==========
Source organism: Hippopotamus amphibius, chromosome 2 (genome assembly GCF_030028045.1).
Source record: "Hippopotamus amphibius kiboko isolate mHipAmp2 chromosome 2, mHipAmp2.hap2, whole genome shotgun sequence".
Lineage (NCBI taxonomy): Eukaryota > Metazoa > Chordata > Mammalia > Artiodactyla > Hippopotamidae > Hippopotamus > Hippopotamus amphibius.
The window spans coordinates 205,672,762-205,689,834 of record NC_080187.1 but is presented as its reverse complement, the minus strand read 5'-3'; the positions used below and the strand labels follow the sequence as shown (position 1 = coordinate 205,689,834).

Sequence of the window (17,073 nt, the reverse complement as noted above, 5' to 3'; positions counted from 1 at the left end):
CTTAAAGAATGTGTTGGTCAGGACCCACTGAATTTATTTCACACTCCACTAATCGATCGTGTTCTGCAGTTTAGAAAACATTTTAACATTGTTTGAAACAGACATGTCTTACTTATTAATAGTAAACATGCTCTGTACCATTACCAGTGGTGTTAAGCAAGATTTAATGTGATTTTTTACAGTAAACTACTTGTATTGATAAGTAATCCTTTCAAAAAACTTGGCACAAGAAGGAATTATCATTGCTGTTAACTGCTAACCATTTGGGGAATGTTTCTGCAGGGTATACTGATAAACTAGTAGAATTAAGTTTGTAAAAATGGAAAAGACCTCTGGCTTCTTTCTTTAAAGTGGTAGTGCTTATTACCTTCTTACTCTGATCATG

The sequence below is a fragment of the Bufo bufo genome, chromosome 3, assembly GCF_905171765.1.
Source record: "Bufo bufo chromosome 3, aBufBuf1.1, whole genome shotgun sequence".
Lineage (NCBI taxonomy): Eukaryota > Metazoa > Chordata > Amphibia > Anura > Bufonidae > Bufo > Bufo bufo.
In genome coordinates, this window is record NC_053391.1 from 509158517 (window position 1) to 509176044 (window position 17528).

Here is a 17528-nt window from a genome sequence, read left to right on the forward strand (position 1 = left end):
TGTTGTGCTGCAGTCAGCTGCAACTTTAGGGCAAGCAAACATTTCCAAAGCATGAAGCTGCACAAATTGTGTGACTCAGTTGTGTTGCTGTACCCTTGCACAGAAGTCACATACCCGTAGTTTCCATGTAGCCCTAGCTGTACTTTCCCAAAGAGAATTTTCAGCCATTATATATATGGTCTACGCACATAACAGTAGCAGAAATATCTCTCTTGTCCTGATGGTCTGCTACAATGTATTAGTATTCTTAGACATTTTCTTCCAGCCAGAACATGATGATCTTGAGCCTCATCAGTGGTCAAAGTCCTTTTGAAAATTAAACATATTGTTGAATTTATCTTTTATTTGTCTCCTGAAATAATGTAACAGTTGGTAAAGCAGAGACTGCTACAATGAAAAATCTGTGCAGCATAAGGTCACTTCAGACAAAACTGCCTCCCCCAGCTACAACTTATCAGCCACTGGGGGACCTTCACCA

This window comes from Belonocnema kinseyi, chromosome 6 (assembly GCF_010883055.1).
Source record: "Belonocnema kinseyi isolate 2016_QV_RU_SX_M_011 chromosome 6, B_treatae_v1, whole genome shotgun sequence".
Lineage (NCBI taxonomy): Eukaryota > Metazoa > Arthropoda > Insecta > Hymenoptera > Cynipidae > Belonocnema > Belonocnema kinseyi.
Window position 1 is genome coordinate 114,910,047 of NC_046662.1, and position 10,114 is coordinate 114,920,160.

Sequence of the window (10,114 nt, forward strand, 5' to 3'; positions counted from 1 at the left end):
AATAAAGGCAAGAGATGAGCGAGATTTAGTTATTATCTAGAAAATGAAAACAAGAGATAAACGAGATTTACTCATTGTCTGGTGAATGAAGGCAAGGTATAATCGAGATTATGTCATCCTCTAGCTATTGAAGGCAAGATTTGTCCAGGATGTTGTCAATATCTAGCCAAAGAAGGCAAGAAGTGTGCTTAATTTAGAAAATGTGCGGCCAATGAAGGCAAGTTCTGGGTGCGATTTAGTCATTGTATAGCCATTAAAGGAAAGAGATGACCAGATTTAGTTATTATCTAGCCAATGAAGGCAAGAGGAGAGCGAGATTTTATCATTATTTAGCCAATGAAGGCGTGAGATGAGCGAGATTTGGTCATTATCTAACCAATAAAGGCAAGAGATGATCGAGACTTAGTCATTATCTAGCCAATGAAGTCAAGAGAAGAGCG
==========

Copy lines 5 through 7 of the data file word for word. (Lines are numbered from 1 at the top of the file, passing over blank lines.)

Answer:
Sequence of the window (17,073 nt, the reverse complement as noted above, 5' to 3'; positions counted from 1 at the left end):
CTTAAAGAATGTGTTGGTCAGGACCCACTGAATTTATTTCACACTCCACTAATCGATCGTGTTCTGCAGTTTAGAAAACATTTTAACATTGTTTGAAACAGACATGTCTTACTTATTAATAGTAAACATGCTCTGTACCATTACCAGTGGTGTTAAGCAAGATTTAATGTGATTTTTTACAGTAAACTACTTGTATTGATAAGTAATCCTTTCAAAAAACTTGGCACAAGAAGGAATTATCATTGCTGTTAACTGCTAACCATTTGGGGAATGTTTCTGCAGGGTATACTGATAAACTAGTAGAATTAAGTTTGTAAAAATGGAAAAGACCTCTGGCTTCTTTCTTTAAAGTGGTAGTGCTTATTACCTTCTTACTCTGATCATG

The sequence below is a fragment of the Bufo bufo genome, chromosome 3, assembly GCF_905171765.1.